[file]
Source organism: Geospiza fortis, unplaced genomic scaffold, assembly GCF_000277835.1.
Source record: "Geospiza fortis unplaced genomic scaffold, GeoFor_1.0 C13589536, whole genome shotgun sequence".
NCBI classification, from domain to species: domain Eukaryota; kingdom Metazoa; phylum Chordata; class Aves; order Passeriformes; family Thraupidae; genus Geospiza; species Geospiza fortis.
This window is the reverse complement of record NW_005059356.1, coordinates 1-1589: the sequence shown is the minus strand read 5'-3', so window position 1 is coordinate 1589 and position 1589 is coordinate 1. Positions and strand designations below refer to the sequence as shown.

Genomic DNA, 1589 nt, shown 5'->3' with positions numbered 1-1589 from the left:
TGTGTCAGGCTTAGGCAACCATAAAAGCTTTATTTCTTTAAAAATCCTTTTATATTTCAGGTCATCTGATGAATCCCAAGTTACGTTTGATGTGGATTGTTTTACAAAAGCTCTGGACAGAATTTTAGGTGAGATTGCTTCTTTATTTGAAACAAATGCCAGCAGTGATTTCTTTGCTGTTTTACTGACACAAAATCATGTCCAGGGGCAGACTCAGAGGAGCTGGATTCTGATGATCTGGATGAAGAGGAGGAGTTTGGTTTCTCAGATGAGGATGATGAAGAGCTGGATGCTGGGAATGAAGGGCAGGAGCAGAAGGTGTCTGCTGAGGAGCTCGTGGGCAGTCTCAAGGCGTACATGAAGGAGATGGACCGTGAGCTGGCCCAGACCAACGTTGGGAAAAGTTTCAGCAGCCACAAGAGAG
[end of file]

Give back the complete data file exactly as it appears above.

Source organism: Geospiza fortis, unplaced genomic scaffold, assembly GCF_000277835.1.
Source record: "Geospiza fortis unplaced genomic scaffold, GeoFor_1.0 C13589536, whole genome shotgun sequence".
NCBI classification, from domain to species: domain Eukaryota; kingdom Metazoa; phylum Chordata; class Aves; order Passeriformes; family Thraupidae; genus Geospiza; species Geospiza fortis.
This window is the reverse complement of record NW_005059356.1, coordinates 1-1589: the sequence shown is the minus strand read 5'-3', so window position 1 is coordinate 1589 and position 1589 is coordinate 1. Positions and strand designations below refer to the sequence as shown.

Genomic DNA, 1589 nt, shown 5'->3' with positions numbered 1-1589 from the left:
TGTGTCAGGCTTAGGCAACCATAAAAGCTTTATTTCTTTAAAAATCCTTTTATATTTCAGGTCATCTGATGAATCCCAAGTTACGTTTGATGTGGATTGTTTTACAAAAGCTCTGGACAGAATTTTAGGTGAGATTGCTTCTTTATTTGAAACAAATGCCAGCAGTGATTTCTTTGCTGTTTTACTGACACAAAATCATGTCCAGGGGCAGACTCAGAGGAGCTGGATTCTGATGATCTGGATGAAGAGGAGGAGTTTGGTTTCTCAGATGAGGATGATGAAGAGCTGGATGCTGGGAATGAAGGGCAGGAGCAGAAGGTGTCTGCTGAGGAGCTCGTGGGCAGTCTCAAGGCGTACATGAAGGAGATGGACCGTGAGCTGGCCCAGACCAACGTTGGGAAAAGTTTCAGCAGCCACAAGAGAG